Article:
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March 14, 2007

Interview with J. Hewit & Sons LTD, Roger Barlee & David Lanning

Filed under: General — jackie @ 9:05 am

To a bookbinder or book artist what can be more satisfying than the feel of smooth calfskin leather stretched taut over boards or the soft feel of textured goatskin wrapped around a block of sewn paper. Most bookbinders and book artists, no matter how long they have been practicing their craft, eventually get drawn in by the seduction of leather for covering their books.

One of the companies that has been supplying leather to bookbinders and book artists for many years is J. Hewit & Sons Ltd. The company can trace its history back to about 1806. How long they were in business before that is still a bit sketchy.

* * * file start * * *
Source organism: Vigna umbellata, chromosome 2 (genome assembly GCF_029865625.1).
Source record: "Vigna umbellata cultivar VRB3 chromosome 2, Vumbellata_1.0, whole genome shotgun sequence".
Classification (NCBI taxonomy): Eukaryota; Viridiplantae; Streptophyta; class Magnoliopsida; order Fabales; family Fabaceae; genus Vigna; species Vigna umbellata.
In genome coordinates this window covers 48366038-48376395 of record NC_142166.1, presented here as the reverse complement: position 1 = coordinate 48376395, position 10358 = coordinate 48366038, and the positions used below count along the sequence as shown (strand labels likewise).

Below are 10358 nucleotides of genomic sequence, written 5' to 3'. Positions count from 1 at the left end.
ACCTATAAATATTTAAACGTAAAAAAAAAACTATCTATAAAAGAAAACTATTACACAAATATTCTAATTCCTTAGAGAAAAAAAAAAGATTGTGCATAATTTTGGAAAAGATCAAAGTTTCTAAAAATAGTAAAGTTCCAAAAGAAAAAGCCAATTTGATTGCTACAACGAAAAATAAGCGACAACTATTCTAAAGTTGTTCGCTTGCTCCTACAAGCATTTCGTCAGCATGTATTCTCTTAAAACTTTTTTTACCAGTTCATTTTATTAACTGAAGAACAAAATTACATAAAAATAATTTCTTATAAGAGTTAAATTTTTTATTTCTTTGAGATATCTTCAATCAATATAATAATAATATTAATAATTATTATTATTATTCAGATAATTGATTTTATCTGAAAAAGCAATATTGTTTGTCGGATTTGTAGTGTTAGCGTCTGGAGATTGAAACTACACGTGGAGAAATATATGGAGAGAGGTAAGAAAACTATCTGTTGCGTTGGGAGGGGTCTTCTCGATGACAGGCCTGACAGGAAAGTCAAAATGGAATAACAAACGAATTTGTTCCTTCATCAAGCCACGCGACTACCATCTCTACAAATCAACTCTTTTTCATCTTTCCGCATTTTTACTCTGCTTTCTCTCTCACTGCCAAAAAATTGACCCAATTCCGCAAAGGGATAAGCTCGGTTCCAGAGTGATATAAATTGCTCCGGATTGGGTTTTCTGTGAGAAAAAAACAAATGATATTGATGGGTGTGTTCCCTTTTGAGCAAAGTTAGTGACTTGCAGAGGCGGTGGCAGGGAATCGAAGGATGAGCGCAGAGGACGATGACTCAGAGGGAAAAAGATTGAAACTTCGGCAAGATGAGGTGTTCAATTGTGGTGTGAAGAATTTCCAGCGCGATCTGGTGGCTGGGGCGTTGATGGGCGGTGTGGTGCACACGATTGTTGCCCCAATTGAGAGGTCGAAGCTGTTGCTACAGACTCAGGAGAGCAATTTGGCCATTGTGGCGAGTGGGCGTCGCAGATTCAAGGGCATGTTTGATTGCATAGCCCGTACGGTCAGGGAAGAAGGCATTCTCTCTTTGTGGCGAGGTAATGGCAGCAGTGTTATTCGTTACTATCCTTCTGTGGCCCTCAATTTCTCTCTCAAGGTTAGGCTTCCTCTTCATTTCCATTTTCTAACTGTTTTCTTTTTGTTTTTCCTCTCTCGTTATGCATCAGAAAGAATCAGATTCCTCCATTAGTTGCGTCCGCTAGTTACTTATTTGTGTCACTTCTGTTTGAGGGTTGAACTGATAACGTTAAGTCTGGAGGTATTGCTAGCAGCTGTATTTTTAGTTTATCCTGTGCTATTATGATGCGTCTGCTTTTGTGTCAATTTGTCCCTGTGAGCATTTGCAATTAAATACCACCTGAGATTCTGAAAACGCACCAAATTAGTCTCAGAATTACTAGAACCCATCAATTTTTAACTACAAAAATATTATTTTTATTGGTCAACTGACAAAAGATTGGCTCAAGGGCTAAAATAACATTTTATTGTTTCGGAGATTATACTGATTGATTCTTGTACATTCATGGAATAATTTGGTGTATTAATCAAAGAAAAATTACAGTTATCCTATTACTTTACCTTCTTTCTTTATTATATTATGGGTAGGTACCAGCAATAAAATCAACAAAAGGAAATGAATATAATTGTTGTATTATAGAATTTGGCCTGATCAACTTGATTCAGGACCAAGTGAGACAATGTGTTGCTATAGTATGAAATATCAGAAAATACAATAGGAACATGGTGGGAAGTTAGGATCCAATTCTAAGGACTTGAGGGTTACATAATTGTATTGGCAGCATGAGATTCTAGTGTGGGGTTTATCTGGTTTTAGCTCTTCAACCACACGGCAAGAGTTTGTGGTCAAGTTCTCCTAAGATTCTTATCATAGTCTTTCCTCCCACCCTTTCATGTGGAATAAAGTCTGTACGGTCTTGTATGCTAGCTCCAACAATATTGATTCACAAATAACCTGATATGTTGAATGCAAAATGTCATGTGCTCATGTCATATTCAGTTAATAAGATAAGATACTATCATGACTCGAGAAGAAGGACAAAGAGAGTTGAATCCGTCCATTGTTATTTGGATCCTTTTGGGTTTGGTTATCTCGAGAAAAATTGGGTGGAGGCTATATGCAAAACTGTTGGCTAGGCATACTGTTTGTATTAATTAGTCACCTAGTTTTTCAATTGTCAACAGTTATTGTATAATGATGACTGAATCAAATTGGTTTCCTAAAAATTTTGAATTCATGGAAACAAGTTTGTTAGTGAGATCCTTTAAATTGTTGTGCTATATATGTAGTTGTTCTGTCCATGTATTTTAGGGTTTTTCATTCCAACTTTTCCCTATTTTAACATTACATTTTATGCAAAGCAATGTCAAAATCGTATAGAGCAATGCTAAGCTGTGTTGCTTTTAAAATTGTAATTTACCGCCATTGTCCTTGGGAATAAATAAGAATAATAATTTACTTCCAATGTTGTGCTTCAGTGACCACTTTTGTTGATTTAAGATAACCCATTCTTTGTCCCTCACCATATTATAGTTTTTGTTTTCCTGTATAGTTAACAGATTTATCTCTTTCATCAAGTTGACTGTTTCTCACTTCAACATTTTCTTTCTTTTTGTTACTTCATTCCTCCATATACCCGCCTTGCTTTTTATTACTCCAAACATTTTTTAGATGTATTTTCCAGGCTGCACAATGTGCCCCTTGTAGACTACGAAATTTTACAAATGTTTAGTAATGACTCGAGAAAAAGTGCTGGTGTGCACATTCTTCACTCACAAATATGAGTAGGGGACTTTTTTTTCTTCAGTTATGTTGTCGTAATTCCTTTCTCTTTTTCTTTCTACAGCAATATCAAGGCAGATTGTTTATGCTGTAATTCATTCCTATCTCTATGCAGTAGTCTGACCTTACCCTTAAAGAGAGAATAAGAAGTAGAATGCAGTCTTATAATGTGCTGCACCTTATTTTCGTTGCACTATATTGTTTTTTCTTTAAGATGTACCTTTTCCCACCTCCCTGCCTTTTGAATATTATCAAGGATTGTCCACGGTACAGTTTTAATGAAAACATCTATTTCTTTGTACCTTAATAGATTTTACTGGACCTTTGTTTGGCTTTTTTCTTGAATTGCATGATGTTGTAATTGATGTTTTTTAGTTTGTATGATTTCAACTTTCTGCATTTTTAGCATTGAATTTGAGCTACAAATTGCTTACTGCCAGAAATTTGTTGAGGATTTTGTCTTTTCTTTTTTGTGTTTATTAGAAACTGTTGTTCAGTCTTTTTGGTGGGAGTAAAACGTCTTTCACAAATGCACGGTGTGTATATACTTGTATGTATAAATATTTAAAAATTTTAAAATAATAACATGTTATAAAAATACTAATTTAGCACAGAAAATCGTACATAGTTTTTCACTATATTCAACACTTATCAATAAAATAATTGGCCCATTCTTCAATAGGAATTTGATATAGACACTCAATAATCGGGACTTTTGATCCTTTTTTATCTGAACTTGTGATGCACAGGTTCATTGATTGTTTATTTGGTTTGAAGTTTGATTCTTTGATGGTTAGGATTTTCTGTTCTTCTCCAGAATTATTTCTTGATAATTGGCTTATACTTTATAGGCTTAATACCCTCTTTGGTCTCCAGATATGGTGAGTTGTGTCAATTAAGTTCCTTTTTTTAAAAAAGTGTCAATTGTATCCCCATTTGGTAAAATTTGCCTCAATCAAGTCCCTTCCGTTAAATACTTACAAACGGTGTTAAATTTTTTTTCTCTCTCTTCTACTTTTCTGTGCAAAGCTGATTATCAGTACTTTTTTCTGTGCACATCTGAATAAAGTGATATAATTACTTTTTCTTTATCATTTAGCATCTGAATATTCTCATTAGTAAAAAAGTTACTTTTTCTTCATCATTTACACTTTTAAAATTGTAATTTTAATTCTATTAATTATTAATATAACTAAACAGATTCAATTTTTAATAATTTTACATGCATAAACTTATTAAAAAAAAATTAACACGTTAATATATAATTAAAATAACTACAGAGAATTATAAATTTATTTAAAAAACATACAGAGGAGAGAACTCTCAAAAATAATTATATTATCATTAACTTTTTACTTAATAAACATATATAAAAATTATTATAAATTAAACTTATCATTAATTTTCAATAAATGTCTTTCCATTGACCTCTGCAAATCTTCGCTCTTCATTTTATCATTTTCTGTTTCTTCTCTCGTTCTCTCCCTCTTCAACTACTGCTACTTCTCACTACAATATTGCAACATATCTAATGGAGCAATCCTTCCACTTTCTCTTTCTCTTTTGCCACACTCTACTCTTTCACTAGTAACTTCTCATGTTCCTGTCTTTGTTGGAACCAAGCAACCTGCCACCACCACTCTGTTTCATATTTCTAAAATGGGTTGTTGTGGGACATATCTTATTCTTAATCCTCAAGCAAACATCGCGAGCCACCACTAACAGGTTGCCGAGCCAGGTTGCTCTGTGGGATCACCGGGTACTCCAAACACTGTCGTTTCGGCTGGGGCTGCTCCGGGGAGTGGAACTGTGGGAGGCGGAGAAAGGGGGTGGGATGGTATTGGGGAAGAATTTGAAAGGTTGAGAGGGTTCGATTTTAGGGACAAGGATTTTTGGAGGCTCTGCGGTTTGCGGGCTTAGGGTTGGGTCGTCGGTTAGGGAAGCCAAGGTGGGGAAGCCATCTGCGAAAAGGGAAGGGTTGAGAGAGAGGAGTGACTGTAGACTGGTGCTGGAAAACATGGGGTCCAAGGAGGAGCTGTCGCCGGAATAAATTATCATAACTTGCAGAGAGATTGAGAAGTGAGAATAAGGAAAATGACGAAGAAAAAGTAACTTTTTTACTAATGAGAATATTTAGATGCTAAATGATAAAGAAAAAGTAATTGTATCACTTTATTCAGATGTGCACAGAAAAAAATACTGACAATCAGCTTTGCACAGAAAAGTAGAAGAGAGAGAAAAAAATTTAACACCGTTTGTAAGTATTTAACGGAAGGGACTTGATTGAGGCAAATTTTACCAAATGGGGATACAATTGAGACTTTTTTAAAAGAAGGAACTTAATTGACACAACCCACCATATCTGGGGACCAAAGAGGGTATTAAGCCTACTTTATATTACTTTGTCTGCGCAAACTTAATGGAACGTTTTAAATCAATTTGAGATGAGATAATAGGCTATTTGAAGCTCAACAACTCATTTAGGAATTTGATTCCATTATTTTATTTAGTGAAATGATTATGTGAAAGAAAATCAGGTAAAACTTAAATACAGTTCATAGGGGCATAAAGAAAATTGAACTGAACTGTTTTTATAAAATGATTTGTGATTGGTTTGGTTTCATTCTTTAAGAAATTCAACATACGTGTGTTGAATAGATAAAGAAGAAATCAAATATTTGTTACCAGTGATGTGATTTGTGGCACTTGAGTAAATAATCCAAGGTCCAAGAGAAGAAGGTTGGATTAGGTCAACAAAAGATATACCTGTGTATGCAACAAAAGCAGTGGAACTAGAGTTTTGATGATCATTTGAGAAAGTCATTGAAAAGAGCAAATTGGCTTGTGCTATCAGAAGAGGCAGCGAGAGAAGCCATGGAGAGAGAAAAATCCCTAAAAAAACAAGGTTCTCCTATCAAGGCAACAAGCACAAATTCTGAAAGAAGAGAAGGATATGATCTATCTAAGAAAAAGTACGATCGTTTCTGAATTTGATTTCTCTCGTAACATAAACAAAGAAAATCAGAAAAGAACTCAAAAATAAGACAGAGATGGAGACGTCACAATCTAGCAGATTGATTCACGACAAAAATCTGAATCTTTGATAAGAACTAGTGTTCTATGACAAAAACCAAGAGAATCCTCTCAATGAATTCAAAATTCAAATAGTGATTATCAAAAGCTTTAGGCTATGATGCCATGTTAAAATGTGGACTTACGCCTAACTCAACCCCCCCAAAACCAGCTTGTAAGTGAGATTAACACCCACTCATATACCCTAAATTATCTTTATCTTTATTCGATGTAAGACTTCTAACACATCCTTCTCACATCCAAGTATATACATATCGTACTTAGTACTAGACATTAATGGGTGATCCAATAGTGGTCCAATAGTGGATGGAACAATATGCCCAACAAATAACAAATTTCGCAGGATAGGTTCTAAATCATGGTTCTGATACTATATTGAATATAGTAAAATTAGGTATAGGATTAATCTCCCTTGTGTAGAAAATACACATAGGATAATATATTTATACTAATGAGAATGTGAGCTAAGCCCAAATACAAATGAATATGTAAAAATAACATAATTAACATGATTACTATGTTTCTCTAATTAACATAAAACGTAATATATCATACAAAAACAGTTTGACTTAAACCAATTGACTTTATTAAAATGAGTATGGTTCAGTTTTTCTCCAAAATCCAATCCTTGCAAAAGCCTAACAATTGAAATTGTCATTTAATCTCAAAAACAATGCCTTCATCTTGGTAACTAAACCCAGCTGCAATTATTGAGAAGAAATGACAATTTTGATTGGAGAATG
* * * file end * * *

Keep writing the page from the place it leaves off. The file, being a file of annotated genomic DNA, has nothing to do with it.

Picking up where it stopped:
Photograph of the old location of the London Sales Office & Warehouse

If you visit the web site of J. Hewit & Sons Ltd you will find a wealth of information on their history and their products as well as links and information on bookbinding and the book arts community. They also publish a bi annual online newsletter Skin Deep that has many great articles not only on leather production but all aspects of books and bookbinding as well. Beware…if you click the newsletter link you will find yourself, as I did, there for hours and hours and hours as there is the current issue available and all the previous issues dating back to the spring of 1996.

 Leathers stored in the main warehouse

Roger Barlee is the Director and David Lanning is the Sales Director of J. Hewit & Sons Ltd. Recently I had a chance to ask them a few questions but, because there is so much information already on their site, they made my job much harder as I had to think up questions that weren’t already answered there.

Here are my meager questions and their very informative answers.